LONDON (AP) — Approaching midnight, the hard work is just beginning for Sabir Hussein.

Trains running on the elevated railway above Diesel Gym in East London’s docklands are mostly empty. Inside, a mixed martial arts session awaits.

Hussein’s 10:30 p.m. agenda: escaping front headlocks, plus perfecting single-leg takedowns.

The timing is far from ideal, but during the holy month of Ramadan, Muslim athletes around the world adjust their schedules to squeeze in workouts when they can.

Dawn-to-dusk fasting poses obstacles about the best time to exercise — if it’s an option — because it can adversely impact sleep and energy levels, something anyone who has joined the intermittent fasting trend might have experienced.

“Not training at all — that’s not an option,” the 27-year-old Hussein said.

Hussein is an emerging MMA flyweight who plans to fight again in early June. He has a 4-2 amateur record and hopes to turn professional later this year.

“If I don’t train, I’ll fall behind in terms of my fitness. Once I start picking things up after Ramadan — it would be a lot harder if I didn’t train throughout the month.”

The late-evening classes held every night during Ramadan are run by the nonprofit SCK Fitness Team, co-founded by Hussein and Warsame Ibrahim. The disciplines include MMA, boxing and Muay Thai. It’s 5 pounds ($6) a session with proceeds going to charity; a women-only class is free.

By the time the three-dozen athletes — a wide range in ages and skill levels — kick off their footwear and stretch it’s been about four hours since “iftar” when they’ve broken their fast, followed by prayers at their mosque.

The downside of late workouts? The resulting adrenaline can make it hard to fall asleep — and that’s no fun ahead of a 4 a.m. wakeup call for prayers and a pre-dawn meal called “suhoor.”

“If I have a hard session, I might stay up for another hour or two. I might get to bed around 2:30 (a.m.),” said Hussein, adding that after a light session he falls asleep easily.

On a recent evening, it looked like something in between. About halfway through, Hussein hadn’t yet broken a sweat despite humid conditions that sent others searching for their water bottles in the wall cubbies after Ibrahim paused the “nasheed” Islamic hymn for a one-minute break.

The gym — home to several UK champions — includes a boxing ring, an MMA cage and the wrestling mats where most of the training takes place.

Outside of Ramadan, the Somali-born Hussein would train mid-morning, work in the afternoon as a kids’ boxing coach and personal trainer, and do MMA sessions between 6 p.m. and 9 p.m.

During the holy month, which is expected to end around April 9 this year, Hussein tries to get in a workout early in the morning and if he’s lucky a nap in the afternoon before the late-night sessions.

“But the majority of the time I work throughout the day,” he said. “I’ve got to still get my bills paid at the end of the day.”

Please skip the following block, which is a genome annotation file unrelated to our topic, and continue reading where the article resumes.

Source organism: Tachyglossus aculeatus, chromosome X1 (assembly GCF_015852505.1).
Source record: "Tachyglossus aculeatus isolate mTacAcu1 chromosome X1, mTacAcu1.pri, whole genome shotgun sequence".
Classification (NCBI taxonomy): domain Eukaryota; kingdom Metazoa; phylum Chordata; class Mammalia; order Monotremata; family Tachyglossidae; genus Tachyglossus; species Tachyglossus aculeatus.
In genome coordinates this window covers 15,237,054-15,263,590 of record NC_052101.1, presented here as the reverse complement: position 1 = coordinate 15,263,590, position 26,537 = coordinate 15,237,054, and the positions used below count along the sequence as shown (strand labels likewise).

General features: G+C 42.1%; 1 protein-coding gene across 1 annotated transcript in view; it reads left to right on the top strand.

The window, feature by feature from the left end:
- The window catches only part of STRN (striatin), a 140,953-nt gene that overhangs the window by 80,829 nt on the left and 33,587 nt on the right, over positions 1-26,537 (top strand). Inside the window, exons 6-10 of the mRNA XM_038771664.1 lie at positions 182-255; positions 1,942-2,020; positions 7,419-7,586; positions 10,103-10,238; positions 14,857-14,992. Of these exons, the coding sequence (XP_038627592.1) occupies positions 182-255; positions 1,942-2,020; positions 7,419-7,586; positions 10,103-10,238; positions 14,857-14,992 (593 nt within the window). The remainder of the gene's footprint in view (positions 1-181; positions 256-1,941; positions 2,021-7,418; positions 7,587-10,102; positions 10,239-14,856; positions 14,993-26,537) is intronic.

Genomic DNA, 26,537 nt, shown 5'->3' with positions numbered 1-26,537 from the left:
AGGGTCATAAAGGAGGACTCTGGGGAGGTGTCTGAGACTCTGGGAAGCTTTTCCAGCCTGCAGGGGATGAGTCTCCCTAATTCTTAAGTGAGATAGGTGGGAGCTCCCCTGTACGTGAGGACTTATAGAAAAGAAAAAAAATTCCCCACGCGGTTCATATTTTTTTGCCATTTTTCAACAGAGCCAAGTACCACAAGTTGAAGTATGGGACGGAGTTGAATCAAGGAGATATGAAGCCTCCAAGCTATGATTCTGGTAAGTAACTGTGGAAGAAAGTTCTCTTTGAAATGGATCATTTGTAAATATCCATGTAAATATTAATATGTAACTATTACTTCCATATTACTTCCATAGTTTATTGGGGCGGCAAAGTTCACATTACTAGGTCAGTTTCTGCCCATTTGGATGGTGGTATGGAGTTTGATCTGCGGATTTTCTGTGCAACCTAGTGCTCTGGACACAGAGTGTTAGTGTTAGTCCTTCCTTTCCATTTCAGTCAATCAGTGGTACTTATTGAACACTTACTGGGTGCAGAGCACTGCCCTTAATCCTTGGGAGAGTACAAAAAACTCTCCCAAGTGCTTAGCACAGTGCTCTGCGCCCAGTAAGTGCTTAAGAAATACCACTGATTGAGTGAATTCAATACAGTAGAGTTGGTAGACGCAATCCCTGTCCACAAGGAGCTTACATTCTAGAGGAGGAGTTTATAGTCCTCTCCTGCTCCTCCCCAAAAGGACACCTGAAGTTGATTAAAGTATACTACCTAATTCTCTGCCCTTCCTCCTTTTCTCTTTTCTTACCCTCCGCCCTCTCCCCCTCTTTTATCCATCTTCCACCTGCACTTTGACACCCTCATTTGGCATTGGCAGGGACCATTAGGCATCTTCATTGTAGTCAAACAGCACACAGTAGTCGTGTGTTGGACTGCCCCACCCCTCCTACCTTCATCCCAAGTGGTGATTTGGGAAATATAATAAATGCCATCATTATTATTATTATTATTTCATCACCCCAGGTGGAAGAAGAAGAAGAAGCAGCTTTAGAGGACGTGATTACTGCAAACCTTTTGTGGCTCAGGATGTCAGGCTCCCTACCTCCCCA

Asma Aloui, assistant professor of sports sciences at the University of Sfax in Tunisia, said training an hour or two before breaking fast allows athletes “to replenish their nutrients and fluids immediately after the session.” This timing is also good because “strength-induced hormonal secretion” is at its peak, regardless of fasting.

“Thus, this period does not significantly disrupt sleep patterns and better prepares athletes for competition,” she said in a written response to questions.

Late-night training also likely wouldn’t align with daytime competitions — like a soccer game that kicks off in the afternoon. And some leagues are less accommodating to Muslim players than others.

“Athletes may find it challenging to adapt to daytime competitions during Ramadan, leading to considerable impact on performance,” Aloui wrote.

Training in the morning is “not advisable,” she added because the “recovery processes are hindered by the absence of food and fluid intake.”

Haroon Mota, founder of Muslim Runners and Active Inclusion Network, has been training for the London Marathon on April 21.

He posted video updates while completing a recent 20-mile run while fasting. Three hours into it, the Coventry resident said: “My mouth is so, so dry, dying for a sip of water even just to rinse my mouth out.”

Ahead of last year’s race he offered his tips on training during Ramadan — still available on the London Marathon website.

As Mota completed his 20-miler just before iftar he added: “I feel like crying, tears of maybe joy and blessings… alhamdulillah.”

Ramadan, of course, is a time of sacrifice and growing closer to God through fasting and good deeds.

“The schedule gets a bit crazy. It does intervene in your sleep. However, it’s all worth it because it’s all a spiritual journey,” Hussein said.

“For us, that’s worth the lack of sleep or the lack of energy during the day.”


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